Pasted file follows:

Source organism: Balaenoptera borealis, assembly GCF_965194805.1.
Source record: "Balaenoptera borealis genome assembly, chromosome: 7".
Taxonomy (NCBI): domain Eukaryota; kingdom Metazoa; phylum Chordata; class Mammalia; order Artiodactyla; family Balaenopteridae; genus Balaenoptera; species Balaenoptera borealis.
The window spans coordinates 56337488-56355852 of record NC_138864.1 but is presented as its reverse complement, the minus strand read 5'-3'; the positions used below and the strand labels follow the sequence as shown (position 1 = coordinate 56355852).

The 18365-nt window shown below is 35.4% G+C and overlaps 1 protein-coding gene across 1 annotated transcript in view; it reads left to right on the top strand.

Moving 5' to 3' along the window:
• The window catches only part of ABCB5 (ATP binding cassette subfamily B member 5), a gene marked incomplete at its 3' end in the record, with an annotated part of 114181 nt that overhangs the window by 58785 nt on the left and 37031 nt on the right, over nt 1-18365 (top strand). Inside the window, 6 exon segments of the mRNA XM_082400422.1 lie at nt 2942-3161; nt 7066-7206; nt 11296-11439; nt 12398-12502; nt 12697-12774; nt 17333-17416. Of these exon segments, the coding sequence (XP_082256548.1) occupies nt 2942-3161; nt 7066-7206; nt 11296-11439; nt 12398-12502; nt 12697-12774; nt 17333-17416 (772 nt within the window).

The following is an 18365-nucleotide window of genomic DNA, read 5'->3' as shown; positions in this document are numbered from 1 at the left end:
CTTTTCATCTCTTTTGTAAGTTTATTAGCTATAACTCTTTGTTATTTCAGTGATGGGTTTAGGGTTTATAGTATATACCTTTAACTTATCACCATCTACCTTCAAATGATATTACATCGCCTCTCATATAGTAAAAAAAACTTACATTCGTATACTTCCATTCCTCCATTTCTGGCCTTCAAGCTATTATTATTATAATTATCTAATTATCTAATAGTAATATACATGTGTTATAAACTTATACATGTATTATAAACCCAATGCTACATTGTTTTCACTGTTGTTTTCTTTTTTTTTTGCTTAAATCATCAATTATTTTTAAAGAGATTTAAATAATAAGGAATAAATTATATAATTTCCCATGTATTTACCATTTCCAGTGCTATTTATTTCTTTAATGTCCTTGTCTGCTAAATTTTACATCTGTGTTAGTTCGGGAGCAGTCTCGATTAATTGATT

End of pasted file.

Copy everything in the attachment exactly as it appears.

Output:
Source organism: Balaenoptera borealis, assembly GCF_965194805.1.
Source record: "Balaenoptera borealis genome assembly, chromosome: 7".
Taxonomy (NCBI): domain Eukaryota; kingdom Metazoa; phylum Chordata; class Mammalia; order Artiodactyla; family Balaenopteridae; genus Balaenoptera; species Balaenoptera borealis.
The window spans coordinates 56337488-56355852 of record NC_138864.1 but is presented as its reverse complement, the minus strand read 5'-3'; the positions used below and the strand labels follow the sequence as shown (position 1 = coordinate 56355852).

The 18365-nt window shown below is 35.4% G+C and overlaps 1 protein-coding gene across 1 annotated transcript in view; it reads left to right on the top strand.

Moving 5' to 3' along the window:
• The window catches only part of ABCB5 (ATP binding cassette subfamily B member 5), a gene marked incomplete at its 3' end in the record, with an annotated part of 114181 nt that overhangs the window by 58785 nt on the left and 37031 nt on the right, over nt 1-18365 (top strand). Inside the window, 6 exon segments of the mRNA XM_082400422.1 lie at nt 2942-3161; nt 7066-7206; nt 11296-11439; nt 12398-12502; nt 12697-12774; nt 17333-17416. Of these exon segments, the coding sequence (XP_082256548.1) occupies nt 2942-3161; nt 7066-7206; nt 11296-11439; nt 12398-12502; nt 12697-12774; nt 17333-17416 (772 nt within the window).

The following is an 18365-nucleotide window of genomic DNA, read 5'->3' as shown; positions in this document are numbered from 1 at the left end:
CTTTTCATCTCTTTTGTAAGTTTATTAGCTATAACTCTTTGTTATTTCAGTGATGGGTTTAGGGTTTATAGTATATACCTTTAACTTATCACCATCTACCTTCAAATGATATTACATCGCCTCTCATATAGTAAAAAAAACTTACATTCGTATACTTCCATTCCTCCATTTCTGGCCTTCAAGCTATTATTATTATAATTATCTAATTATCTAATAGTAATATACATGTGTTATAAACTTATACATGTATTATAAACCCAATGCTACATTGTTTTCACTGTTGTTTTCTTTTTTTTTTGCTTAAATCATCAATTATTTTTAAAGAGATTTAAATAATAAGGAATAAATTATATAATTTCCCATGTATTTACCATTTCCAGTGCTATTTATTTCTTTAATGTCCTTGTCTGCTAAATTTTACATCTGTGTTAGTTCGGGAGCAGTCTCGATTAATTGATT